A: A GUI would have required more power, design complexity, size, software, and cost. Although generating the guiding voice via computer-voice digital synthesis would have required the least amount of memory, it would have sounded somewhat harsh and artificial (again, it was 2002; things have changed). Instead, there’s a calm, reassuring voice which guides the user (who is very likely in a state of near-panic) was derived from a human narrator who recorded the needed phrases in a relaxed and clear voice. These phrases were digitized, concatenated, decoded, and amplified, to be sent to the unit’s small loudspeaker.
Q: Was there a performance and readiness issue due to the inevitable long periods of AED inactivity and non-use?
A: Yes, absolutely, there was a significant concern with a unit such as this, as it would likely be unused and unchecked for extended periods (unlike a defibrillator in an ambulance or emergency vehicle). To ensure that the battery pack and system were still viable despite months and perhaps years of inactivity, the unit was designed to run daily self-test procedures. These tests assess battery condition, various blocks of the internal circuitry, the overall waveform-generation and delivery functions, the calibration of key components, and the high-voltage circuitry.
Q: How were the prototypes tested and approved?
A: As with any product, but especially one in the medical area with direct life-support consequences, there are two questions: 1) is it working to the target specifications, and b) are those specifications correct? The Philips team answered the first question with extensive tests and measurements using industry-standard patient simulators from Symbio and Dynatech-Nevada (subsequently part of Fluke Biomedical). They answered the second question via a detailed analysis of the extensive array of fully vetted medical literature which reported on tests done on animals, as well as data analyzing the performance of existing non-portable defibrillators.
Q: Is the unit sold today the same as the original unit?
A: Of course, not — but it still is, in many ways. There are several reasons for this. First, as the production matures, costs and uncertainties go down with corresponding volume and “experience.” Second, with any medical product which needs regulatory approval, implementing changes can be difficult, costly, and risky process.
Q: Why is that?
A: First, the vendor has to document the change and state if it is trivial, modest, or major, and then prove that assertion. Next, the vendor must requalify the product, an effort with scope dependent on the classification of the proposed change. Even a seemingly small change, such as going to an improved version of a component which appears to be a “form, fit, and functional” replacement, can trigger a major requalification cycle. Further, the regulatory environment has changed with the introduction of new, more-stringent mandates and rules worldwide.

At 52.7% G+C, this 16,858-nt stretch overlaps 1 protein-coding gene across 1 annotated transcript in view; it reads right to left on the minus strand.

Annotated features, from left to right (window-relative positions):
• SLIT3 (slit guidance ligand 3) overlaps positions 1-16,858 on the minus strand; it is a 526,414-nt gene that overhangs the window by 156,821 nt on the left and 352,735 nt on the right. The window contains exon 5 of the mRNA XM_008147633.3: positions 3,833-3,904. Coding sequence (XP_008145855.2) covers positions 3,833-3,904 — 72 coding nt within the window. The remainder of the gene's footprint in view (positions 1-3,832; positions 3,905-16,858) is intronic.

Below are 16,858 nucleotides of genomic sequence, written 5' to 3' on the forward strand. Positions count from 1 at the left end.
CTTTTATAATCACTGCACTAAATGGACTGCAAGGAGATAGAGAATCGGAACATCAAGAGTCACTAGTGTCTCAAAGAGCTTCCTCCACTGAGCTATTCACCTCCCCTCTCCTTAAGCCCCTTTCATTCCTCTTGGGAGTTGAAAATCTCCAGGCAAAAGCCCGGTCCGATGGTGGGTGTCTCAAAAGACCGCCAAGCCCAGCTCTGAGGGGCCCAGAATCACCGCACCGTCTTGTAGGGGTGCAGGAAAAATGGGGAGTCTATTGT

Q: Have new features and functions been added to the original AED?
A: Yes, new models offer wired and wireless connectivity to download the waveform to a smartphone or PC, for example, as well as more diagnostic and patient reporting, among other features. But the key for a mass-market AED is to keeps the functions and features simple.
Q: Is Philips the only vendor of AEDs?
A: No, other medical-equipment vendors also saw the opportunity. Their ambitions were aided by ICs which implement many of the I/O, management, and control functions, and so greatly simplify party of the design task, (Figure 2).
In under two decades, the portable, easy-to-use defibrillator has become of a routine part of the visual landscape and a welcome accessory on the wall; it is now mandated in many locales while establishments even boast that they have them available. The AED’s simplicity and effectiveness didn’t come easily but required a tight focus on what was needed, what was allowed, and what was achievable in this mission-critical mass-market application.
- Philips Medical Systems, “Biphasic Defibrillation“
- Philips HeartStart FR3 Defibrillator, “Technical Reference Manual”
- Philips HeartStart OnSite, “Specifications”
- Philips HeartStart OnSite Defibrillator, “Owner’s Manual”
- Allied Market Research, “External Defibrillators Market by Product Type”
- IHS Report: “US Remote Cardiac Monitoring Market to Expand more than 25 Percent by 2016“
- Analog Devices, “AED Solutions”